Next chapter

Professor Russ Hoye, from the College of Science, Health and Engineering, chats with Giselle Roberts about leadership, strategy and saying yes to new ideas.

By Dr Giselle Roberts

It’s Monday morning and the trucks at the La Trobe Sports Park development are driving clouds of dust into the January air. The University’s next big asset – a world-class facility for teaching, research and engagement for both community and elite sport – will soon be buzzing with teams, spectators, students, researchers and high-profile industry partners including the Carlton Football Club and Melbourne City FC.

Perhaps no one could be prouder of the achievement than Russ Hoye. He’s been Director of La Trobe Sport for seven years, mixing operation and strategy to deliver the precinct; a key component of the University’s $5 billion plan to transform its Melbourne campus into a City of the Future. “It is a big capital project and people who are not fans of sport may say that we should have built other infrastructure,” he concedes. “I believe we have made the right decision. The Sports Park will greatly enhance La Trobe’s profile in Melbourne’s north and bring more foot traffic onto the campus. It will become a hub for innovative teaching and research, and open up the campus to the community.”

If anyone was meant to lead the project, it is Hoye. After a self-confessed “misfire” at university – Hoye studied engineering and “bombed out” thanks to poor career advice and a lack of interest – he later discovered sports management and never looked back. In his 16 years at La Trobe, he has been everything from a Senior Lecturer in Sports Management and inaugural Director of the Centre for Sport and Social Impact, to Director of the Sport, Exercise and Rehabilitation Research Focus Area, and, more recently, Director of La Trobe Sport and Pro Vice-Chancellor (Research Development).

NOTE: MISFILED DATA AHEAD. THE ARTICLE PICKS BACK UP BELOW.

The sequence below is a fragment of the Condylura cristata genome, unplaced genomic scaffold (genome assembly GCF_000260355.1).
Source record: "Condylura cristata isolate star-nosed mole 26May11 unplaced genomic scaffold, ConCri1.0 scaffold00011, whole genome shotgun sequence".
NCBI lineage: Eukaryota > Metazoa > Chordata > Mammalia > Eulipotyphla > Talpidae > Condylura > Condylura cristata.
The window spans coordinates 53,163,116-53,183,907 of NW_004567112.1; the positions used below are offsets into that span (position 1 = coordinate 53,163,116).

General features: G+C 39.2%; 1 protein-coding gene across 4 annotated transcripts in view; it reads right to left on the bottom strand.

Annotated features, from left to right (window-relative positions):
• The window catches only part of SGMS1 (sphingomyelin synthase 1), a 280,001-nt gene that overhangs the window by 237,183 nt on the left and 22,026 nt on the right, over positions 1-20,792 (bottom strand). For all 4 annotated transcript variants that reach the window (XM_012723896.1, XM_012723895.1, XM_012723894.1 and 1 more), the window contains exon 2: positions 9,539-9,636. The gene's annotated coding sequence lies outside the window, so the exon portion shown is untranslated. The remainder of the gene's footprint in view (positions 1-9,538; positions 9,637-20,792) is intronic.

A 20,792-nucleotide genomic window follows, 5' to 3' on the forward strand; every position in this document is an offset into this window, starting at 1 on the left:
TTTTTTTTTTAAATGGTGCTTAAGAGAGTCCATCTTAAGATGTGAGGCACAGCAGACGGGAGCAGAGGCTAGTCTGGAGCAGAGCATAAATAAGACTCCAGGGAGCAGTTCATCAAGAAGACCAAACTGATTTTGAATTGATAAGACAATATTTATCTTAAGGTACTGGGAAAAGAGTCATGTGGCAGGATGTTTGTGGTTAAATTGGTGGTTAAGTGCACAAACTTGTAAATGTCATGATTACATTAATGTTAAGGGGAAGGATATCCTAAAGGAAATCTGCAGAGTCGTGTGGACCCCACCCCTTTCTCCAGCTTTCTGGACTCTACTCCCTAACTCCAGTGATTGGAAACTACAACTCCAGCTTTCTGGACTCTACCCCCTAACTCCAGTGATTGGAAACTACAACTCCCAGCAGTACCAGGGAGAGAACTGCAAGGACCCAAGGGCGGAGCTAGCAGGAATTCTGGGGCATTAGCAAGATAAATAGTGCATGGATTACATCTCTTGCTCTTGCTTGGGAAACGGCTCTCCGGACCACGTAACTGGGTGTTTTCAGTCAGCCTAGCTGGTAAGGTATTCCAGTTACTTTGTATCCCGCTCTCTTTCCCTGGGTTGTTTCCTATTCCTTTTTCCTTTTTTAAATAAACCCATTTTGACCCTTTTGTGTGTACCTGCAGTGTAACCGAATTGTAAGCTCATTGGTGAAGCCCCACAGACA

In some ways it would be easy to typecast him as the “sports expert,” but that would be a mistake. First and foremost, Hoye specialises in management, both in theory and practice. He’s pragmatic and real to a fault; a man who looks for “interesting roles” where he can bring something innovative to the table. So, when the position of Dean of Allied Health, Human Services and Sport came up in mid-2019, he was ready.

“In all those years, I missed the step of running a large school,” he admits, “and this was the right school for me. The sports element was there, but it also offered a level of complexity that comes with over 230 staff, a diverse research portfolio and a multi-campus operation. We have ten disciplines including podiatry, nutrition and dietetics, social work and speech pathology. We’ve got excellent teachers and outstanding researchers.”

Hoye’s appointment was clearly a case of experience meeting opportunity, and a boon for a College looking to take its health offerings to the next level. Still, it was a “left field” decision, says Professor Robert Pike, Provost of the College of Science, Health and Engineering. “Russ Hoye does not belong to any discipline area in the School,” he explains, “and on that level it’s an unusual appointment. On another level, though, it makes complete sense. He is an exceptional leader and negotiator. He has vision and has already done a fabulous job at spotting the right opportunities to build the School’s revenue base. He has brought the business ethos over to health, and it sings.”